It’s ‘game over’ for Oddworld’s creator Lanning

It's 'game over' for Oddworld's creator Lanning[Hosted by The Hollywood Reporter]

Date: 16 April, 2005
Interviewer: Paul Hyman
Interviewees: Lorne Lanning


By Paul Hyman

After four consecutive platinum hits, you’d think a video game developer would want to parlay his success into more elaborate — and profitable — next-generation titles. But the co-creator of the Oddworld universe has taken a look at the direction he sees that industry heading and he doesn’t want to play. Instead, Lorne Lanning, president and creative director of the award-winning Oddworld Inhabitants, is waving goodbye to all that and is taking his company to where he sees greater opportunities – to movies and TV. This month, he ended Oddworld games with a bang — by shutting down his 60-person San Luis Obispo, Calif.-based development studio and moving to the Bay Area. In a chat with columnist Paul Hyman, Lanning talks about the huge hurdles for game developers today, why he is all about protecting his original IP, and the reasons he believes he has a 2-1/2-year window to make his transition.

The Hollywood Reporter: Your games — beginning with “Oddworld: Abe’s Oddysee” in 1997 and continuing right up to your most recent, “Oddworld Stranger’s Wrath,” this year — have all taken place in the wacky Oddworld universe that you and [CEO] Sherry McKenna created back in 1994. They’ve all been solid hits, but this last one was frustrating for you.
Lorne Lanning: Yes, it was very critically acclaimed but it wasn’t advertised or marketed because Electronic Arts couldn’t get its PlayStation 2 port of our Xbox original to run and if EA isn’t on all SKUs, it just won’t promote the game. It was very disheartening to us that we could have a title with a user metric of 9.6 [out of 10], a game that was praised as being a fusion of filmmaking and video games in terms of being less ‘gamey’ and more story- and character-driven … and then to see that the largest publisher in the industry had no interest in marketing it regardless of how innovative it was.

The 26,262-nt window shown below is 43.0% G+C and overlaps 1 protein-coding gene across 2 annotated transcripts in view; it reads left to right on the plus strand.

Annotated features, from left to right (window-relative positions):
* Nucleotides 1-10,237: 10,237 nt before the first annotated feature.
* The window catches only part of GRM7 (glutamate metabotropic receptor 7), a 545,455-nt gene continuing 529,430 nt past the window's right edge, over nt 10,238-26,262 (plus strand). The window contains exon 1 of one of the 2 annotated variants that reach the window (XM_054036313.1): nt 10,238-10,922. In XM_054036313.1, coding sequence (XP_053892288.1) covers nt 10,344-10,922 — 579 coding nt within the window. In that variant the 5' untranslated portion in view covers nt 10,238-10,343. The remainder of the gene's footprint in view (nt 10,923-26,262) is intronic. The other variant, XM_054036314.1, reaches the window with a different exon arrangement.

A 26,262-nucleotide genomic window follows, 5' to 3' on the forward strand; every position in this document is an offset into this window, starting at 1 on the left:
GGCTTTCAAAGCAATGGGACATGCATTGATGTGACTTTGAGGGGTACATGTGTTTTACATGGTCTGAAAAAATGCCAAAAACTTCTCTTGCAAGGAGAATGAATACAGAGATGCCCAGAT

THR: You told me pre-launch that it was a challenge to get support for “Stranger’s Wrath” right from the get-go and you attributed that to “sequel-itis.”
Lanning: It’s an industry-wide problem. As game production costs rise, publishers want more sure bets because with rising costs come rising risks. What we see is an industry which is rapidly discouraging innovation because people don’t want to take chances on more innovative types of titles.

THR: But your fourth “Oddworld” title was a sequel. Yet you still had a tough time getting a deal?
Lanning: It’s not like we alone had a particularly hard time; everybody is having a hard time getting a deal today. It’s not that different from taking your movie script around Hollywood. What are your chances of selling it to a studio and getting the financing? There’s no doubt that we got the deal because we had a history of successes. A track record is all-important in this business.

THR: Given the way that the marketing of that game turned out — which must have been a frustrating experience…
Lanning: Surely.

THR: … is that why you shuttered your studio?
Lanning: No. If you speak to any developer and they don’t tell you they have the same frustrations that I had, they’re lying. We closed the studio because of what the realities of the marketplace are. There is currently only one financing model in the games industry, and that is that the publisher pays for the entire game; it handles the manufacturing, the marketing, the distribution, the advertising, practically everything, much the way it used to be in Hollywood pre-United Artists. But, as the film industry matured, it took on a more sophisticated financing structure. Today, for example, studios don’t pay for a movie by themselves. They pay a percentage and then other parties pick up the other 66%; it’s usually a three-party investment package. But not in the games industry. And so, as a developer, you have limited options in terms of how many parties are actually willing to finance your games, what types of games they are willing to finance, and what are the terms you face as a third-party developer to get that financing. That’s not a very exciting climate.